Local collectors rush to grab new $1 coins

Published 6:00 am Thursday, March 1, 2007

It’s a bold new look, and feel, for a currency mainstay.

The new $1 coins arrived here Thursday, and bankers are urgingpeople to check their change carefully when making purchases.

Only slightly larger and thicker than quarters, the gold-hued $1coins can still be easily confused with the coin of lesserdenomination, bankers said.

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Both feature a profile of the nation’s first president, GeorgeWashington, on its front side. However, the $1 coin has a frontalview the president while the quarter reveals a side view.

The back of the $1 coin displays the Statue of Liberty.

“It does have a big ‘$1’ on the back that you can’t miss,” saidShannon Aker, senior vice president of Bank of Brookhaven. “But, Ithink this first little wave will be a bit confusing. It’s new andit’s different.”

Many might miss the currency slogans of “In God We Trust” and “EPluribus Unum.” The wording, along with the date of release, isetched into the side of the coin.

The coins debuted nationally Feb. 15, but “we’re usually aboutone week behind the federal release,” Aker said.

Demand for the new quarters when they arrived Thursday was high,said Aker, citing more than 50 exchanges in the first four hoursafter their arrival.

“There was one guy here waiting when the truck came in,” Akersaid. “We’ve had people calling wanting to know when they would behere for several weeks.”

Bank of Brookhaven received 2,000 $1 coins, he said, and theyare not expected to remain in the bank vaults long.

Chris Thurman, president of Trustmark Bank, said they arereceiving regular shipments of the coin.

“We are seeing a lot of demand for them,” he said. “What we’vegot is going fast. We order money every day, so we’ll get them inon a regular basis.”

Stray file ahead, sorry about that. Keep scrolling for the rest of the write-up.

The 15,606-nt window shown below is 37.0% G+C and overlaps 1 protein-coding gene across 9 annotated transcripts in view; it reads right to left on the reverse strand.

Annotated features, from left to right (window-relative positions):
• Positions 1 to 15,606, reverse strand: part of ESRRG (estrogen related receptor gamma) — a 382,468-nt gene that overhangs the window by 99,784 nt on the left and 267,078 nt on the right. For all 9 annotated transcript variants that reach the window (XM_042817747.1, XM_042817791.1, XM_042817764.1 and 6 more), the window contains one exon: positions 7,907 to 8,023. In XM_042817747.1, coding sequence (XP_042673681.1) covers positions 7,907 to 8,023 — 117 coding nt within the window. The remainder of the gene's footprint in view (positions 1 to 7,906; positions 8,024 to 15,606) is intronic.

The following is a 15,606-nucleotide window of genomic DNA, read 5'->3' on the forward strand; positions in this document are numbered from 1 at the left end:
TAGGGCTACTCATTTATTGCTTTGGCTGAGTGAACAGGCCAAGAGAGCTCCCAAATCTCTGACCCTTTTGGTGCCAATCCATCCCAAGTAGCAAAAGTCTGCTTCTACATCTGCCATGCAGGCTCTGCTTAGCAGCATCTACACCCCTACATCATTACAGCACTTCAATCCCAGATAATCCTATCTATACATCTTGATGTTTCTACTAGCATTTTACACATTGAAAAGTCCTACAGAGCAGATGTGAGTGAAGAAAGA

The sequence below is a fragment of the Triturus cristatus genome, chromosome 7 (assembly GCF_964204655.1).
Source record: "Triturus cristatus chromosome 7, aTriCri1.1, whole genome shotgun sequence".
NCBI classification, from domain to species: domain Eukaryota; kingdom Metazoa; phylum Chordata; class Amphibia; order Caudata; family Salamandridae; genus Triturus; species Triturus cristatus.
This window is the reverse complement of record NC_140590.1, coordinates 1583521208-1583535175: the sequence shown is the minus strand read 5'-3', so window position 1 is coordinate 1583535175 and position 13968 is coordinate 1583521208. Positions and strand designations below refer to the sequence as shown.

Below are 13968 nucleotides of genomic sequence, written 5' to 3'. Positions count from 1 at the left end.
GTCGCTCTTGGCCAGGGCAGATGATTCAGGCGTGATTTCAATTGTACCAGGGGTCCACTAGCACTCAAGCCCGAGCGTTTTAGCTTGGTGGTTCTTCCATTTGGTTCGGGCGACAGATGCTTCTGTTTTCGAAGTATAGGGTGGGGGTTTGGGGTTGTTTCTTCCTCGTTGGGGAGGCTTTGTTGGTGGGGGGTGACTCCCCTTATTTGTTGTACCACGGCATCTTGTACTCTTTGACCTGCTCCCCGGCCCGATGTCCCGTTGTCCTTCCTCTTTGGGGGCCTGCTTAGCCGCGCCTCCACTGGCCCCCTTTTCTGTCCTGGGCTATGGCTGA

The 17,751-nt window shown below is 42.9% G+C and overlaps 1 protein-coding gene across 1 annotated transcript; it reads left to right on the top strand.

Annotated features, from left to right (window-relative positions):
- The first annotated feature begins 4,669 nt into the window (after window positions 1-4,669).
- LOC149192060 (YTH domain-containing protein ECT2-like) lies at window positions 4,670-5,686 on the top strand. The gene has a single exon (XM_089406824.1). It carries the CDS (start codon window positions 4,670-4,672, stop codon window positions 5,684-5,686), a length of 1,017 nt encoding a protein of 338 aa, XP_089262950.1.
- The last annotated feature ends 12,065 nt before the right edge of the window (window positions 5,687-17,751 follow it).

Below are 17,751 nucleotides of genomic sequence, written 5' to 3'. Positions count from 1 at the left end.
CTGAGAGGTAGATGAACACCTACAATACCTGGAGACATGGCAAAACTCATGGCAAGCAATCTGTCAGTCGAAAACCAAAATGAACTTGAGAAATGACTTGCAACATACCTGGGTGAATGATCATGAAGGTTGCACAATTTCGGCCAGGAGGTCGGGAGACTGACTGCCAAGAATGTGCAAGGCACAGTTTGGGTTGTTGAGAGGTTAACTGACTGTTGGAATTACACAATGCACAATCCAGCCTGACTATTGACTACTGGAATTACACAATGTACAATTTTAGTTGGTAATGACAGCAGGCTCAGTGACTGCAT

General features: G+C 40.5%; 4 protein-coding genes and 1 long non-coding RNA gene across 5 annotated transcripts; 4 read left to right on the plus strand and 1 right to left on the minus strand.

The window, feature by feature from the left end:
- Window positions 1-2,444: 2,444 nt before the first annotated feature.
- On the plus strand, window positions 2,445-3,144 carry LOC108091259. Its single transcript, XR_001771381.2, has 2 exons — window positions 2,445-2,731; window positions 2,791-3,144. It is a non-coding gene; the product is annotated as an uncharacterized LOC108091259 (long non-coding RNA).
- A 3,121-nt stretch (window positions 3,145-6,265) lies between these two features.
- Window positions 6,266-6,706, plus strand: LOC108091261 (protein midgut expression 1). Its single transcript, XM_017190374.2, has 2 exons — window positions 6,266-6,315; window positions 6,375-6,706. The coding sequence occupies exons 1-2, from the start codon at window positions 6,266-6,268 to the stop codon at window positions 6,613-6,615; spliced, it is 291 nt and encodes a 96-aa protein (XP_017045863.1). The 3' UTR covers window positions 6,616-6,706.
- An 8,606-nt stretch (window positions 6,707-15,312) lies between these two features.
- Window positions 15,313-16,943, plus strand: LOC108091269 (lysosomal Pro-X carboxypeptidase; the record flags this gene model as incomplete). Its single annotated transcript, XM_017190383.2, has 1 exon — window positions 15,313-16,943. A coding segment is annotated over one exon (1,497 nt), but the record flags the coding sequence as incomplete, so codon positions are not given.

Collectors have far outnumbered the curious since the coins’arrival Thursday, the bankers said.

It is very similar to the rush experienced by banks during therelease of state quarters, Aker said. The state quarters stillprompt a rush on the banks with each new release.

Like the state quarters, the $1 presidential coins will havemultiple releases. The U.S. Mint will release the $1 coins at arate of four a year. The coins will be released in presidentialsuccession each quarter until 2016.

“They’re great conversation pieces,” Aker said. “A lot of peopleget them for their grandkids.”

How the coin will fare as more than a collection piece, however,is still under debate.

“There’s not a lot in circulation yet, but there is some,”Thurman said. “The demand so far has mostly been fromcollectors.”

Many coin experts have said they are not convinced thepresidential coins will see wide use. Instead, they say, the coinswill follow the path of the Susan B. Anthony and Sacagawea coins,which are rarely seen today outside of coin collections.

“Time will be the thing that really tells the tale,” Thurmansaid. “I think bills will still be the prevalent one in the shortterm, but it’s too early to tell how well the coins will do. It’sstill a mental thing for people to grasp a dollar bill instead of acoin.”

It will be difficult to determine the coins’ long-term successuntil after the initial surge of collectors has ebbed, he said.

His personal opinion, Thurman said, was that the bills wouldcontinue to dominate the market with the coins also incirculation.